“No. It’s a metal spring with individual coils!” I said. “Let’s ask for another room.”
“I don’t have the energy to move. I’m going to put an extra blanket under me and go to sleep,” Meg said. In the morning, we did lots of stretching before we could walk. But our spirits were high, as we’d arrive in Oxford by early afternoon.
The closer we got to Oxford, the more people we encountered sculling, swimming, rowing and just playing on the river. The cows were with us right to the edge of the city. Oxonians pass through and around these 1500-pound creatures as a normal part of their afternoon stroll along the Thames.
Before leaving for England, I was telling a friend about our plans. “Will you be punting on the Thames?" she asked.
“Of course,” I replied, and then immediately Googled punting. A punt is a flat, shallow boat, 24- feet-long and three feet wide, propelled with a 16-foot aluminum pole that is placed on the bed of the river. The Thames passes through the city, so upon our arrival, we checked on the punting boats at Magdalen Bridge. The rental shop was closed, but we walked out on the dock to check out the punts lined up.
The next morning, we arrived with our lunch and enthusiasm. Meg walked to the dock with casual confidence and requested a punt. The 20-something working there asked if she'd ever punted before, and politely suggested a rowboat would be preferable. "I'll take the punt," she answered, also politely.
He went through the instructions for operating the punt then asked, "Will you punt from the Oxford or Cambridge end?"
"I'll take the Oxford end." The Oxford end is the bow where the punter can stand inside the boat while poling and steering. The Cambridge end is the stern, which is covered with wood, and the punter stands higher on the flat surface.
There was some discussion about how long we would be out. "Just come back when you're done," he said. The look on his face suggested that might be soon.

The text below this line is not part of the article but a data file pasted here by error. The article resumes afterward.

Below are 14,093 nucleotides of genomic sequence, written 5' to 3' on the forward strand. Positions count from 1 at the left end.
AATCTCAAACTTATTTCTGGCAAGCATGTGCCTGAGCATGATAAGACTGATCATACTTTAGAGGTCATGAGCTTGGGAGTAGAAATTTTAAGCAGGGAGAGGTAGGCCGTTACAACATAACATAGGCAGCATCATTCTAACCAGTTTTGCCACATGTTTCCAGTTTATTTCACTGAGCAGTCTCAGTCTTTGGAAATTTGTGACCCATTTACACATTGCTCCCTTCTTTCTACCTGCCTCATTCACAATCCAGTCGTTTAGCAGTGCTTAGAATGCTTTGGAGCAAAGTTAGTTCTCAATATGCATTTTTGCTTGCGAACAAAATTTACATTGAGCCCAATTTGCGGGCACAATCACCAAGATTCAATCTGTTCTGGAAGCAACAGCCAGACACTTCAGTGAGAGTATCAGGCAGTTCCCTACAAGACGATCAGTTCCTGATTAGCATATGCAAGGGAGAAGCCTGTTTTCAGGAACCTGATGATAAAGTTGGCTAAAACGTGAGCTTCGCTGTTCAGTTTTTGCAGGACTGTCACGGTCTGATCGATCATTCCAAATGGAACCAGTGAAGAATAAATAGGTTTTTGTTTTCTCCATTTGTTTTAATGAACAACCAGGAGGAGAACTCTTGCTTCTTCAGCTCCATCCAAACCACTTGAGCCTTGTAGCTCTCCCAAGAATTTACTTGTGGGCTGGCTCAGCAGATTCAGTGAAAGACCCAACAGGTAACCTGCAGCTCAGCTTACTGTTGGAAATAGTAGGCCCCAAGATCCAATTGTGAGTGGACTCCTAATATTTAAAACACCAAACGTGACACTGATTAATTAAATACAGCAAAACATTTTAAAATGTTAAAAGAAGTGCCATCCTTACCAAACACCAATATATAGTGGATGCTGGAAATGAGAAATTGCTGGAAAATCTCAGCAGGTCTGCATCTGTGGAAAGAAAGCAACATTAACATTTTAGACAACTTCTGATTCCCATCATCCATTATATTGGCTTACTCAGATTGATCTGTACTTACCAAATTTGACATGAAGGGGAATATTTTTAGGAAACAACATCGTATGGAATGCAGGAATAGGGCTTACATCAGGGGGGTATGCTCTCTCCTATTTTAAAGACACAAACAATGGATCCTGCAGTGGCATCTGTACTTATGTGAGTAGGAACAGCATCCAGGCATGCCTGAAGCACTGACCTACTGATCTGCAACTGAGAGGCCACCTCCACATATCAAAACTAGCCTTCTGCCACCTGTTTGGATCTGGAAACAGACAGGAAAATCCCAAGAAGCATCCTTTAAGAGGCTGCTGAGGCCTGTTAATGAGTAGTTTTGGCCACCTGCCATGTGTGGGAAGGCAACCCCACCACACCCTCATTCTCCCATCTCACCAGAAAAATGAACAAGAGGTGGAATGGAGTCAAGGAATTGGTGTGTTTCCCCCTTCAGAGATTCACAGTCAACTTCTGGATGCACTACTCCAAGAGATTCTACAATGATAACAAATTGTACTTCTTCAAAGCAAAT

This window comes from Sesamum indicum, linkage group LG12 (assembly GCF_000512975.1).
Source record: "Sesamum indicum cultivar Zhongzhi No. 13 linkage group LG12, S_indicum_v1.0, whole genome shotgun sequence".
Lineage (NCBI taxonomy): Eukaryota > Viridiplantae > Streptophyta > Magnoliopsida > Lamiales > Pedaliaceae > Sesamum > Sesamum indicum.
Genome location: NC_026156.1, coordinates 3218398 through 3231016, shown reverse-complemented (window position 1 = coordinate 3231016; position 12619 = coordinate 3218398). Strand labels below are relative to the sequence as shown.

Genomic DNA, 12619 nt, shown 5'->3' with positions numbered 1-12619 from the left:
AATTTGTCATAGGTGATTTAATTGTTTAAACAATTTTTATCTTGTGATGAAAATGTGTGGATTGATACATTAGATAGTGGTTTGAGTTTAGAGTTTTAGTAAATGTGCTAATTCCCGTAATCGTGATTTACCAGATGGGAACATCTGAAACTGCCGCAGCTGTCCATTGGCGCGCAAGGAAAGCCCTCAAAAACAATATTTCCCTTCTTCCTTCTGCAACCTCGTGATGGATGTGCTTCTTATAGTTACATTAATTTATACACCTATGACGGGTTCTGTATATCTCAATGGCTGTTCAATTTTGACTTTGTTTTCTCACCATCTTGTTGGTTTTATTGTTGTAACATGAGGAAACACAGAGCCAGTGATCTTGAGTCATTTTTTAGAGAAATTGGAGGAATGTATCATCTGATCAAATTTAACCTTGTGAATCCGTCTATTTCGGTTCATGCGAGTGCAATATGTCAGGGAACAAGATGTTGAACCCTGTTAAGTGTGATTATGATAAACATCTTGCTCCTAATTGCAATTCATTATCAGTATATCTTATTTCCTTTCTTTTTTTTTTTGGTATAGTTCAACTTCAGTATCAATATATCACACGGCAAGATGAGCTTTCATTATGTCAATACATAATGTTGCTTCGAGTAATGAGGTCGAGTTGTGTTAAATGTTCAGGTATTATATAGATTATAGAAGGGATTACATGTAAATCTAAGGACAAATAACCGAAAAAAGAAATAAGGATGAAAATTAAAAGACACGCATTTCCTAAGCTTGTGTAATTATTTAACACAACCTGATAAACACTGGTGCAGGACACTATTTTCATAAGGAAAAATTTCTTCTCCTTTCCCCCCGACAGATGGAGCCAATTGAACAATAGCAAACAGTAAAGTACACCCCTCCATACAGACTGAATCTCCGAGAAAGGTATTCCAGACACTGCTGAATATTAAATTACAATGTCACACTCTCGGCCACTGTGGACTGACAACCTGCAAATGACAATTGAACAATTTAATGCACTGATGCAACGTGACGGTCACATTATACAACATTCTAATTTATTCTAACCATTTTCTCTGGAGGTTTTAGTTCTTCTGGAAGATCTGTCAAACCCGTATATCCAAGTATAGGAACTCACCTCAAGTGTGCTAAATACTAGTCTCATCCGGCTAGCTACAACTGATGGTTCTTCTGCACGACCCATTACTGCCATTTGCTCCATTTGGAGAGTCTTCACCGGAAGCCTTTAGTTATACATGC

Once we got on the punt, I whispered to Meg, "Did you get all that?"
"Oh yeah,” she said. “It's pretty much what I read on the internet."
She lifted the 16-foot pole, placed it on the riverbed and pushed. There were a few tricky maneuvers to leave the dock, but she got the hang of it pretty quickly. The pole also serves as the rudder, which proved to be challenging in the busy river. I watched my daughter, who had been ill, move that boat like she’d done it many times before. For lunch, we turned into the smaller River Cherwell and found a shady spot. We ate at a leisurely pace, then Meg read a few more chapters of "Three Men in a Boat." Oxford only got better from there.
We arrived at the time suggested in the Somerville College guidebook and saw the notice: The college is closed to visitors today.
I walked past the sign and up to the security post where a uniformed guard sat behind the window. I told him I’d come from Boston to visit Somerville College.
"Why?" he asked.
"Because it's the oldest women's college in Oxford," I said.
He paused "Okay, go ahead. There's a summer conference in progress so please try to blend in."
Somerville was founded in 1879 by a commission of Oxford University. Turns out it was easier to agree on having an all-female college than on the religious requirements of the women. A non-denominational college to honor Mary Somerville, a Scottish mathematician and science writer, was born. This was considered a liberal position at the time (some called it heresy), which reflected the spirit of Somerville and its founders. Mary herself signed the 1866 petition for the women’s right to vote in England. We felt right at home here. Meg ran a phone bank for Hillary Clinton's U.S. Senate campaign when she was at New York University, and I work for women candidates so we can have the representation of our peers.
Mary’s accomplishments earned her a place on the ten-pound note of the Royal Bank of Scotland. In 2016, the vote for three finalists was held on Facebook. I think she would have enjoyed the open process.
With its 38 colleges, the University is sprawled throughout the city. This was the final day of our trip, and we were trying to see as much as possible. The University's Bodleian Library transported us back a few centuries. Primarily a reference library, to enter one must orally recite a declaration of the code of ethics beginning with "I hereby undertake not to remove from the Library…" This is no doubt left over from a time when books were chained to the shelves to prevent thievery, and scholars had to stand while doing their research. Our tour guide was in his period costume. Performing at his best, he eloquently explained that in the fourteenth century, scholars and scoundrels were considered in the same class.
By late afternoon, I was losing my energy for the beautiful Oxford day. Our glorious 50-mile journey was ending. Meg left me in a café with my tea and went on to see the deer in Magdalen College’s park and the University’s Botanic Garden. I loved her strength and joy.
This story is dedicated to Jessie Ingram (1981-2018) who studied at Oxford University.